Table of Contents

HK J Paediatr (New Series)
Vol 18. No. 1, 2013

HK J Paediatr (New Series) 2013;18:42-45

Case Report

Unusual Cause of Headache in Childhood: Giant Quadrigeminal Cistern Arachnoid Cyst

MF İncі, F Özkan, CF Demır, ÜE Vurdem


Abstract

Quadrigeminal cistern arachnoid cyst (QAC) is the third most common posterior fossa arachnoid cysts of childhood if middle fossa arachnoid cysts are excluded. These cavities are believed to be congenital and patients usually present with headache, nausea, vomiting, hearing loss, dizziness, behavioural disturbances and psychomotor retardation. QACs are localised between the collicules and cerebellum is usually compressed inferiorly. A 30-month-old boy was referred with vomiting and headache. There was no report of recent associated infections, previous history of any classical childhood viral infection or alterations of psychomotor development. Magnetic resonance imaging showed a large supratentorial arachnoid cyst in the quadrigeminal cistern displacing the brainstem inferiorly and extending anterolaterally into the prepontine cisterns.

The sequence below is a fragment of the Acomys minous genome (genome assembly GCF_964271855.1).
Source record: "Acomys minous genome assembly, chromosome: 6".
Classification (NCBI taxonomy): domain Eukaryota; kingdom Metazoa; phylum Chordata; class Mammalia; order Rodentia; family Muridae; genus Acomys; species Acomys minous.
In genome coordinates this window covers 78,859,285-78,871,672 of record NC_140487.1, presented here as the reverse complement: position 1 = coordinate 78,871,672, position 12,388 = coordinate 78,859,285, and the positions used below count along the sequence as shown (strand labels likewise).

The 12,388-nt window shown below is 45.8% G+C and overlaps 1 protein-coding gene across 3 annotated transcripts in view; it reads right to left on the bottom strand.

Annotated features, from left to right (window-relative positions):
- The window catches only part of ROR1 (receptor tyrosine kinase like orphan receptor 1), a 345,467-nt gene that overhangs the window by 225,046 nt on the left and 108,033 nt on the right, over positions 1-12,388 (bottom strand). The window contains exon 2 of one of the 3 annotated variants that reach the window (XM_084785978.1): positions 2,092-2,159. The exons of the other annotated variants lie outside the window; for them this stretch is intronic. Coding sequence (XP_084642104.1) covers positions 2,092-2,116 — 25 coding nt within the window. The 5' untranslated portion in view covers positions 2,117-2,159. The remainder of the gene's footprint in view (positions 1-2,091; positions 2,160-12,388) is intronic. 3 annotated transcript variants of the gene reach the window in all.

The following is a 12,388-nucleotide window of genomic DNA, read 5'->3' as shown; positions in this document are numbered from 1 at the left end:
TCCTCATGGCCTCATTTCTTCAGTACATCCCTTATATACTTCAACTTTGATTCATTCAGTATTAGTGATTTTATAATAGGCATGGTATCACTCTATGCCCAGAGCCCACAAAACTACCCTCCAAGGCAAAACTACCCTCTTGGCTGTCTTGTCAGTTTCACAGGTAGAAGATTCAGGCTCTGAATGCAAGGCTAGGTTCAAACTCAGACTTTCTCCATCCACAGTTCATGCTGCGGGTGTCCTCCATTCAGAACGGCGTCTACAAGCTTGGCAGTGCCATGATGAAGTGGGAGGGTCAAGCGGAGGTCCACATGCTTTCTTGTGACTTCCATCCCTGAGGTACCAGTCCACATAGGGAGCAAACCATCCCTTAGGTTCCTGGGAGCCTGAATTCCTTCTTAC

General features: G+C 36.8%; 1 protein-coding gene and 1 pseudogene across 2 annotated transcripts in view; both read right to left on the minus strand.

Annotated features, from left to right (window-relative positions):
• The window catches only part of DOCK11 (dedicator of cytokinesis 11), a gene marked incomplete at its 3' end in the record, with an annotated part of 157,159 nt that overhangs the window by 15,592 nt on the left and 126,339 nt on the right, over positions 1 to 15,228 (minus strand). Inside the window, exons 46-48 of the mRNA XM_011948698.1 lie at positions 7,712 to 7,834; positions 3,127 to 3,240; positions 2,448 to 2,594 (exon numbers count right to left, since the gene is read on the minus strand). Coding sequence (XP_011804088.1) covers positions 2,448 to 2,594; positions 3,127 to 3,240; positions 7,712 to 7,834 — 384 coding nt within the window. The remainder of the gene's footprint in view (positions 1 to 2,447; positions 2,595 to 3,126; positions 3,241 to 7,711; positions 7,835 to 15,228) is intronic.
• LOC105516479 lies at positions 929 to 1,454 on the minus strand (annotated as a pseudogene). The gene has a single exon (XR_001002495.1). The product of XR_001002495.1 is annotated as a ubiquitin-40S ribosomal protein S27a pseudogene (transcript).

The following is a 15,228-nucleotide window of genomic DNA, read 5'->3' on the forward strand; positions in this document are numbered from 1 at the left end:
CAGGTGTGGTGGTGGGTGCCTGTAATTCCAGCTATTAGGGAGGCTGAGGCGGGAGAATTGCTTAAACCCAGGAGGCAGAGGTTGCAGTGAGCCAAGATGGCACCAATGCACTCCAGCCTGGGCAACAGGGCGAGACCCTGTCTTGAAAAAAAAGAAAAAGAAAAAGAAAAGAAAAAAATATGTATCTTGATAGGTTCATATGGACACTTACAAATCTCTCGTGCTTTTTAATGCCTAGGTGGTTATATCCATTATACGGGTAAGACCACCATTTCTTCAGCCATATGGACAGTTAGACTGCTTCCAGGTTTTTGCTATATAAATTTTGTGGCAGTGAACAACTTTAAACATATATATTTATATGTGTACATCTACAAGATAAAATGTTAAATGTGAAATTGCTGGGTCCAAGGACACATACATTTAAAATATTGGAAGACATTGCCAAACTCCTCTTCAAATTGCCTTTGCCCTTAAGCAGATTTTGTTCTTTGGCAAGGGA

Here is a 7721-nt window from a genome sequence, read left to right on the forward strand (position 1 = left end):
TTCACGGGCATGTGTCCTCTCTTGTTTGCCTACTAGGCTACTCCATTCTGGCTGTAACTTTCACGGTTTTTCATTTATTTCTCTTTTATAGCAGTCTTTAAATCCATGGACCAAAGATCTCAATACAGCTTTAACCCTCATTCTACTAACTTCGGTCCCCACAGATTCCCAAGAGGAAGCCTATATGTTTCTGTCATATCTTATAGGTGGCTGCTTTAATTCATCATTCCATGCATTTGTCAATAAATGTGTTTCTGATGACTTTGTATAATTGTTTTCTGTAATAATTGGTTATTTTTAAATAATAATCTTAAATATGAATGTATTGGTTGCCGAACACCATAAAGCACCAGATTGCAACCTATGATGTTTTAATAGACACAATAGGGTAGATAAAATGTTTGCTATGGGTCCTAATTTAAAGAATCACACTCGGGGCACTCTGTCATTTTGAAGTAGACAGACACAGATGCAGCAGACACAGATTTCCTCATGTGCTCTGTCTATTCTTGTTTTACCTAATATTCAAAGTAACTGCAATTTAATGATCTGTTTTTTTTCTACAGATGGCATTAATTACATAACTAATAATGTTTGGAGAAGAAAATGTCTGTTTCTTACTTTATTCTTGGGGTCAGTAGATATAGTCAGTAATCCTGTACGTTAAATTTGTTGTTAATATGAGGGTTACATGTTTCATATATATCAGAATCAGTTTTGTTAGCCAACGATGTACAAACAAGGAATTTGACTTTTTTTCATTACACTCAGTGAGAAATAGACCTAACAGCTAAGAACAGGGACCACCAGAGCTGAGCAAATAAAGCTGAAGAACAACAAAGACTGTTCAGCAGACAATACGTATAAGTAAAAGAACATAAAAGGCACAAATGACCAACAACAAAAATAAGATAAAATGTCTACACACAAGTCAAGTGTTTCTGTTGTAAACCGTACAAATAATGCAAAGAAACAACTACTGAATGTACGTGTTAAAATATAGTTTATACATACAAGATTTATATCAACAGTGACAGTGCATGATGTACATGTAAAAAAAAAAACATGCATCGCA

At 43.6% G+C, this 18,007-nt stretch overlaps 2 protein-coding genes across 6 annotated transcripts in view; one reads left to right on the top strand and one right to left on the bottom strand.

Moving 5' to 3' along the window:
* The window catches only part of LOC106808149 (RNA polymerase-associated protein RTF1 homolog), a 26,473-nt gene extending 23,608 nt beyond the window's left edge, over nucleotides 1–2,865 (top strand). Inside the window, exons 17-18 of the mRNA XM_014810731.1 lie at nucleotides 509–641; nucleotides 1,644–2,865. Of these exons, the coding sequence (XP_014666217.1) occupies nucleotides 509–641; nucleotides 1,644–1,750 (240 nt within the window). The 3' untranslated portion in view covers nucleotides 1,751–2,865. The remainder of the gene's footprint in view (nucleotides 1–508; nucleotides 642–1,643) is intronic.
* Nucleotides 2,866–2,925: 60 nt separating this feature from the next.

Keyword : Arachnoid cyst; Quadrigeminal cistern; Magnetic resonance imaging


 
 

©2018 Hong Kong Journal of Paediatrics. All rights reserved. Developed and maintained by Medcom Ltd.